This blog is devoted to the application of optical fibers in photography. I have several homemade (DIY) flash adapters channeling the light from the flash close to the lens. The technique can be used mainly for macro photography, but I will show examples for wide angle close focus techniques as well. The recent version is called fiberstrobe V3, hence the name of the blog is "fiberstrobe".

Sunday, October 20, 2013

Review of the Sony SEL30M35 30mm F3.5 macro lens for NEX (E) system (I)


Introduction




Sony’s only dedicated macro lens for the NEX system seems to be a strange choice. The short focal length for macro is quite unusual. Tokina and Pentax made a 35mm f2.8 macro and Nikon has a 40 mm F2.8 macro. Sony has a similar 30mm macro for the alpha mount and I guess the NEX version is based on the same optical formula. The Pentax and Tokina was most probably co-developed in a same way as the 10-17mm Fisheye zoom. Overall, the short focal length is not very popular among macro lenses. To reach real close-up or even 1:1 macro range these lenses should be really close to the subject, therefore these short lenses are not really up to photographing skittish animals. However, in case of static subjects it can be a cheap alternative. They are good to show a bit more about the environment.
After reading the reviews of the SEL30M35 I was not overall impressed and decided to wait for a longer focal length macro. I really hoped that tamron will release the 60mm f2.0 or the sigma will come up with the 70mm f2.8 macro lens. Not happened and not even rumoured so far. The only macro lens on the horizon is the Zeiss 50mm lens that will most probably be overpriced. In addition, I don’t consider Zeiss as an expert of macro photography. Reviews were also not that much impressed by the quality of the Leica DG Makro-Elmarit 2.8/45mm macro lens (MFT system) for the high price. The Olympus 60mm f2.8 macro is a better choice for MFT users in my opinion.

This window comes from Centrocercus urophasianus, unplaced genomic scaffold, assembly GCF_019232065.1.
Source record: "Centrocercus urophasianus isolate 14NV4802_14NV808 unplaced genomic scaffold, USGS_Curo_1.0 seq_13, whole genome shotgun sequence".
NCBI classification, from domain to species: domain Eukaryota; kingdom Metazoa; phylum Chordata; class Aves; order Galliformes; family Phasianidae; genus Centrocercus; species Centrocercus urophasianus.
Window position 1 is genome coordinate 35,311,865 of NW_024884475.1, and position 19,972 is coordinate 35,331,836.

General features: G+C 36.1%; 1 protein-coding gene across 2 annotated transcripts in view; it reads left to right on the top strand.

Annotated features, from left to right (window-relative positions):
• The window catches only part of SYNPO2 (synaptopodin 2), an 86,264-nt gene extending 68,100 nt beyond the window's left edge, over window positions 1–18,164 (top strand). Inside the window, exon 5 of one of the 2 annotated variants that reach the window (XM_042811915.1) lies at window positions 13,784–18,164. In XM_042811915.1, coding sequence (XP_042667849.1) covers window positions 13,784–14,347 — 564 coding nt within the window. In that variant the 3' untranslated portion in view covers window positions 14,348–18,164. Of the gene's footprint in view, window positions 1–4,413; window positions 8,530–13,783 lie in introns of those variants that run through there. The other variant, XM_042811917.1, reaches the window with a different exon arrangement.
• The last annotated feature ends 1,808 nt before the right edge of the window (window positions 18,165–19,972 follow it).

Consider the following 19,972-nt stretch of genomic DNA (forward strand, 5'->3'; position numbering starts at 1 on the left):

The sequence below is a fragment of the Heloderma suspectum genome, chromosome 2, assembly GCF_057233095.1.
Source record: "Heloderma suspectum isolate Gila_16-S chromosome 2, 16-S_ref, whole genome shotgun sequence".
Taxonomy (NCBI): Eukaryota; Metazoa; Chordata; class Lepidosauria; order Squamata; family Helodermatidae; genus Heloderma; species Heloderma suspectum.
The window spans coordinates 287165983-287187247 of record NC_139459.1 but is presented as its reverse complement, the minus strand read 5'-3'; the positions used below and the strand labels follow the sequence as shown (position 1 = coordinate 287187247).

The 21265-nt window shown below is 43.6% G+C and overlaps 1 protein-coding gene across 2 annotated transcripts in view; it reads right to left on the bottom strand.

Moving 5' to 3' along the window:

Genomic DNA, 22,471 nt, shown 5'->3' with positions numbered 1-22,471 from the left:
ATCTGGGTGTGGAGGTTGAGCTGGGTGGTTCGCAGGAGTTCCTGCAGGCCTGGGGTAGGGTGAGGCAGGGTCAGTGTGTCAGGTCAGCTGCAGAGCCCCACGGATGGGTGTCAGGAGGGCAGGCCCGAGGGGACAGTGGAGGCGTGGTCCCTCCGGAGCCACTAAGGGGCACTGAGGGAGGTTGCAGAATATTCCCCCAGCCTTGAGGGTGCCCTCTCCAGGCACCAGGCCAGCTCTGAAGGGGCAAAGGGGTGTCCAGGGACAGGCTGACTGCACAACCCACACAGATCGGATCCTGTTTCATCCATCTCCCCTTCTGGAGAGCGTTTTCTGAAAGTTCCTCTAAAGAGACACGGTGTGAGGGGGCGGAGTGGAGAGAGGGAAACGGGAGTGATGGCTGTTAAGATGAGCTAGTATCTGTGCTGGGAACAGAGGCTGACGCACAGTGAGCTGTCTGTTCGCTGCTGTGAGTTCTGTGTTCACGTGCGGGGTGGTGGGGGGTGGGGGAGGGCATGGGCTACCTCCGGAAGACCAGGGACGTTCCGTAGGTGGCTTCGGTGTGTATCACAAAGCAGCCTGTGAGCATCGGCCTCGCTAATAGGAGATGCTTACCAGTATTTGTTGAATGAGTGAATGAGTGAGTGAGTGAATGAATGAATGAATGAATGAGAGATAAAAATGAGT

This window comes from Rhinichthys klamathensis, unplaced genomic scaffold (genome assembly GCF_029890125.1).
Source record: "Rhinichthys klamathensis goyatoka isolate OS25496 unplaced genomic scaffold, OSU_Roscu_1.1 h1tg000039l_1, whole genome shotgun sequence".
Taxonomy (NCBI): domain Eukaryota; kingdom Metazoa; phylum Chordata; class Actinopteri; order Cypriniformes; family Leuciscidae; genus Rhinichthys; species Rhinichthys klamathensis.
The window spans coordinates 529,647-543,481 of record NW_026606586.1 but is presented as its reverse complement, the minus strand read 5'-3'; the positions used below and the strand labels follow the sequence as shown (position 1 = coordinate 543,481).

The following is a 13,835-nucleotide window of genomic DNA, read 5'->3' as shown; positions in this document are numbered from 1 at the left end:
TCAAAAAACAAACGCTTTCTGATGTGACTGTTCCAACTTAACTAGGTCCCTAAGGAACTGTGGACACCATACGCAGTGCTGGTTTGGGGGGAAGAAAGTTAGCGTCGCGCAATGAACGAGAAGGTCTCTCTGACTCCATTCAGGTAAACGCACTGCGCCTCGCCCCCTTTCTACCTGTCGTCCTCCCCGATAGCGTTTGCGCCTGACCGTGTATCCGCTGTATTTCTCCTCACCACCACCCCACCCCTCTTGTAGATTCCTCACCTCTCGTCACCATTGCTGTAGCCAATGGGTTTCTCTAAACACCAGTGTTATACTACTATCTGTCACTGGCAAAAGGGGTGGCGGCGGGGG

I kept my eyes on this lens but I was hesitating for a long while. Considering it’s low price compared to other macro options I recently took the plunge and purchased a SEL30M35 lens. I paid only 229 euro in the local Saturn shop. It’s most probably the cheapest macro lens currently on the market. The Sony SAL version for the alpha mount is similarly priced (or even cheaper) but it’s more or less the same lens for a different mount. Nikon’s 40mm macro comes close, it’s listed for 249 euro in the new Brenner catalogue.
After few days of using the lens I was pleasantly surprised and I like this small gem more and more. I also decided to do a more detailed test comparing its performance to other adapted macro lenses. The test material I produced is still growing so I decided to write this review as continuously updated one. Now, after the introduction I will show only few photos to give you an impression about the performance of this lens on a NEX-5 body. These are jpeg pictures with minimal post processing because I don’t like to spend too much time at the computer to process my photos. I like to shoot it right. I used the twin-flash adapter with the HVL-F20S flash, which proved to be a perfect company of this lens camera combo.
Below are some pictures that I recently  took before I start the more detailed analysis of the lens:

 






Except the last two photos, I used my DIY twin-flash adapter for the lighting. This adapter just fit perfectly to this lens:
That's it for today just to give some impression about the quality of this small lens. Not a dog at all.

Details

I was hesitating to refer to other tests and reviews or not. Finally, I decided to share also the conclusions of other test sites, because of their better test laboratories/systems, but also to show some conflicting results and maybe to show some usual errors. My biggest grippe of the previous reviews is the lack of tests in the macro range. It’s a dedicated macro lens and it should be tested in the close-up and macro range. This was a major motivation to carry out this review. Technical details and specifications you can find on the official Sony page: (http://www.sony.co.uk/product/ddl-fixed-focal-length-lenses/sel-30m35)

Build quality, ergonomics: